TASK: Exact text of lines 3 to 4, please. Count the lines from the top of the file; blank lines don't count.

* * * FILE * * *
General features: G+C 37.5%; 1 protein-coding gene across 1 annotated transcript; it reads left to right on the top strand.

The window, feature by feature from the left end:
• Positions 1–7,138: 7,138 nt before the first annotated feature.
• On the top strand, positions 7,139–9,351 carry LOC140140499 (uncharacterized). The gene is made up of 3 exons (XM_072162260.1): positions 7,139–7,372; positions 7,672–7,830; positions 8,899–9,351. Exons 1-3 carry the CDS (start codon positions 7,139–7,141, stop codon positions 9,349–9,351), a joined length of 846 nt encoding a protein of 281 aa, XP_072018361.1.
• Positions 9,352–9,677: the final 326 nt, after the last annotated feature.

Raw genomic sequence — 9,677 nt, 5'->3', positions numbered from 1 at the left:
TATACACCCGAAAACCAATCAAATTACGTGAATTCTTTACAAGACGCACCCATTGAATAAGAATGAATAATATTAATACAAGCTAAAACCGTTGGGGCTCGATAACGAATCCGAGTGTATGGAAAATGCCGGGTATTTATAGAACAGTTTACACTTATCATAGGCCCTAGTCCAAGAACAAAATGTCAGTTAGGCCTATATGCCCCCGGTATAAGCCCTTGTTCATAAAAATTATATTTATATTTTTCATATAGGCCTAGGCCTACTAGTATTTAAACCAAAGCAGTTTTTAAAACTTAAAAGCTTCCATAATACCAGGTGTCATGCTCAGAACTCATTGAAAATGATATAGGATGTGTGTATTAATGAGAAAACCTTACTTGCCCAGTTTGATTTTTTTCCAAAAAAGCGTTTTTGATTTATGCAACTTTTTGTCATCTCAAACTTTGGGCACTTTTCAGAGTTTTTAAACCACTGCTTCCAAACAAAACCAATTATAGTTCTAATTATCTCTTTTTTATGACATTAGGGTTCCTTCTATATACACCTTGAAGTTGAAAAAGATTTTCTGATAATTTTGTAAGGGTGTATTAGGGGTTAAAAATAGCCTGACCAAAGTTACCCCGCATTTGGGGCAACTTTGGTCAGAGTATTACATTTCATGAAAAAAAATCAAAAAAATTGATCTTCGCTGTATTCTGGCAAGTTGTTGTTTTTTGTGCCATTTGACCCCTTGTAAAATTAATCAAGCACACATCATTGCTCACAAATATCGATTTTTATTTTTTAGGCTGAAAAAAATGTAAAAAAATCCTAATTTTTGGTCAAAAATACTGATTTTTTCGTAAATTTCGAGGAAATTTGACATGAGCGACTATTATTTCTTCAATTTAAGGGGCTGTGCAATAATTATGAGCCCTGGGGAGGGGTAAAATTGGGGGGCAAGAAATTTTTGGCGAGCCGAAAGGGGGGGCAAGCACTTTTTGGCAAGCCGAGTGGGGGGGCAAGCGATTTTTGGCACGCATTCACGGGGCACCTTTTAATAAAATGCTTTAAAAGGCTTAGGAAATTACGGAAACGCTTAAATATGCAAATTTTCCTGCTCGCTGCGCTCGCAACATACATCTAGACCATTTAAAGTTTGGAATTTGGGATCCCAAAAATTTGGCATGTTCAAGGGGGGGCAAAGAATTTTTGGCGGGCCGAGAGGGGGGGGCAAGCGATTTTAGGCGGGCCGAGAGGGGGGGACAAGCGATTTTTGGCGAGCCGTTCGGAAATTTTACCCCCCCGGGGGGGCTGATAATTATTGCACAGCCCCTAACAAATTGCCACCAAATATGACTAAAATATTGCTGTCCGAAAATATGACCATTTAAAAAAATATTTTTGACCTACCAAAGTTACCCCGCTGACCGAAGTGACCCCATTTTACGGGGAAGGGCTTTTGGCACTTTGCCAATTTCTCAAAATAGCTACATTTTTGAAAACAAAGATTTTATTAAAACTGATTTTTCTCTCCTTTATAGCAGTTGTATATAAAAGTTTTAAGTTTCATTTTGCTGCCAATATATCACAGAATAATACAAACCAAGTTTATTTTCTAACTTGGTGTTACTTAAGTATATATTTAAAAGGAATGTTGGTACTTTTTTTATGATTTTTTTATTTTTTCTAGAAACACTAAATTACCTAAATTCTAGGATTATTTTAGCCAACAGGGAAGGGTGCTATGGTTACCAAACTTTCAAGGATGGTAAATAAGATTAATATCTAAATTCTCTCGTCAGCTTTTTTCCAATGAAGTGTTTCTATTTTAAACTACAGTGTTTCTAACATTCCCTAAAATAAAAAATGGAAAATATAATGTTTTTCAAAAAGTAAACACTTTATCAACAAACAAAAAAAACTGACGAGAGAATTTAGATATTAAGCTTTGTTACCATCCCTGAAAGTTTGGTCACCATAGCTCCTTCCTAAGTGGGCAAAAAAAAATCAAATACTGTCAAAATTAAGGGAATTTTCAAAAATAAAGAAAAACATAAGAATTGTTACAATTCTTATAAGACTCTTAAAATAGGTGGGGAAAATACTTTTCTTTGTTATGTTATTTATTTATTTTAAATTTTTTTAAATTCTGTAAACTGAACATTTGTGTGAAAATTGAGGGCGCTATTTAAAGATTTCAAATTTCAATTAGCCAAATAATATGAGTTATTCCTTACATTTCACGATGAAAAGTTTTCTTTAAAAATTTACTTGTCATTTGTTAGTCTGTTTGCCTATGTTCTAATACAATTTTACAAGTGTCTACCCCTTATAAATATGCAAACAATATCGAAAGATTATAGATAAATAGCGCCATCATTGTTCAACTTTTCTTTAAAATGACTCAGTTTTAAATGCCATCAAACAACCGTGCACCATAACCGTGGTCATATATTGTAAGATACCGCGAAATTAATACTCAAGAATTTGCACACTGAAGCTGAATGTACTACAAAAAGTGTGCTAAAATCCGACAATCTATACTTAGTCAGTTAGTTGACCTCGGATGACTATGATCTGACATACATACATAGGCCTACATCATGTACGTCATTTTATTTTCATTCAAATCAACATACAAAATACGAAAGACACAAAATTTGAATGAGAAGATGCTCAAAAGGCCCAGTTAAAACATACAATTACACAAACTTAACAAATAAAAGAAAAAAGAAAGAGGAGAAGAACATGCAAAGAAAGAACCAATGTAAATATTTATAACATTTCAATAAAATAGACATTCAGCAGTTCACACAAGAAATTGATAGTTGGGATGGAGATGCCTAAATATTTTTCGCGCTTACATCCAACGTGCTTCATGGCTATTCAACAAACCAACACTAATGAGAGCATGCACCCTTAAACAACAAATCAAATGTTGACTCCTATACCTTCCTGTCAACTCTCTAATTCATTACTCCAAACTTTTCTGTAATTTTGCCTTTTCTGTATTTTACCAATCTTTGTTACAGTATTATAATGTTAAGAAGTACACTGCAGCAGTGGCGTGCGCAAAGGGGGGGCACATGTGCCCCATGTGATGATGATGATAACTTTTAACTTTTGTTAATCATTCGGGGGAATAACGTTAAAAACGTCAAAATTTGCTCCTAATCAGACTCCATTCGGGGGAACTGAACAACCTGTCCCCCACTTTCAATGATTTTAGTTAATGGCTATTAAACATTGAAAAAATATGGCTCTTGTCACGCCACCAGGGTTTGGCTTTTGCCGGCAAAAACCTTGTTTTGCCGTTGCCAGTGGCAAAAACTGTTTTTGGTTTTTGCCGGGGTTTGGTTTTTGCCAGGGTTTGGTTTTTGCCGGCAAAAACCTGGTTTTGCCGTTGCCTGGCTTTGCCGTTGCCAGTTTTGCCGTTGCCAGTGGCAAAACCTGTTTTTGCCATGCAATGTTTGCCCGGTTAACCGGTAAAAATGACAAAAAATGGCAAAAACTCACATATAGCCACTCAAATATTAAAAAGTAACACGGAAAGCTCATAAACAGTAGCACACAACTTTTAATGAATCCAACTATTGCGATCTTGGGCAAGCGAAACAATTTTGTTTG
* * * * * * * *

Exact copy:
• Positions 1–7,138: 7,138 nt before the first annotated feature.
• On the top strand, positions 7,139–9,351 carry LOC140140499 (uncharacterized). The gene is made up of 3 exons (XM_072162260.1): positions 7,139–7,372; positions 7,672–7,830; positions 8,899–9,351. Exons 1-3 carry the CDS (start codon positions 7,139–7,141, stop codon positions 9,349–9,351), a joined length of 846 nt encoding a protein of 281 aa, XP_072018361.1.